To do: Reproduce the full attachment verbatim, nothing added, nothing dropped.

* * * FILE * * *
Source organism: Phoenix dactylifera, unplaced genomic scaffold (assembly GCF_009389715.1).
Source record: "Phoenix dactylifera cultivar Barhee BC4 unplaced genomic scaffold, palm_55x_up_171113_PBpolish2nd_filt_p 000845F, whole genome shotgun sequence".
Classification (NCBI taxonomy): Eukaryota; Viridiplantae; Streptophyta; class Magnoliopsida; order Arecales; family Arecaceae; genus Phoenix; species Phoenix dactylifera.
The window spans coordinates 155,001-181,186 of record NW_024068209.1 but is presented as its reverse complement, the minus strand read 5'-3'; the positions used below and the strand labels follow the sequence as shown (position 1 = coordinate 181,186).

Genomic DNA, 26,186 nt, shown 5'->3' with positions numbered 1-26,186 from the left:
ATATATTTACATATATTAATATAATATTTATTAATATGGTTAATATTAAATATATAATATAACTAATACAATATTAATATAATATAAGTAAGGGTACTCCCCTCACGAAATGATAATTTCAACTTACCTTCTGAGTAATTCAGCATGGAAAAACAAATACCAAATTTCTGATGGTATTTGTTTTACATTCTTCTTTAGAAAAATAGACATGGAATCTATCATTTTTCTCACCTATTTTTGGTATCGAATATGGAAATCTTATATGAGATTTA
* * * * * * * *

Source organism: Phoenix dactylifera, unplaced genomic scaffold (assembly GCF_009389715.1).
Source record: "Phoenix dactylifera cultivar Barhee BC4 unplaced genomic scaffold, palm_55x_up_171113_PBpolish2nd_filt_p 000845F, whole genome shotgun sequence".
Classification (NCBI taxonomy): Eukaryota; Viridiplantae; Streptophyta; class Magnoliopsida; order Arecales; family Arecaceae; genus Phoenix; species Phoenix dactylifera.
The window spans coordinates 155,001-181,186 of record NW_024068209.1 but is presented as its reverse complement, the minus strand read 5'-3'; the positions used below and the strand labels follow the sequence as shown (position 1 = coordinate 181,186).

Genomic DNA, 26,186 nt, shown 5'->3' with positions numbered 1-26,186 from the left:
ATATATTTACATATATTAATATAATATTTATTAATATGGTTAATATTAAATATATAATATAACTAATACAATATTAATATAATATAAGTAAGGGTACTCCCCTCACGAAATGATAATTTCAACTTACCTTCTGAGTAATTCAGCATGGAAAAACAAATACCAAATTTCTGATGGTATTTGTTTTACATTCTTCTTTAGAAAAATAGACATGGAATCTATCATTTTTCTCACCTATTTTTGGTATCGAATATGGAAATCTTATATGAGATTTA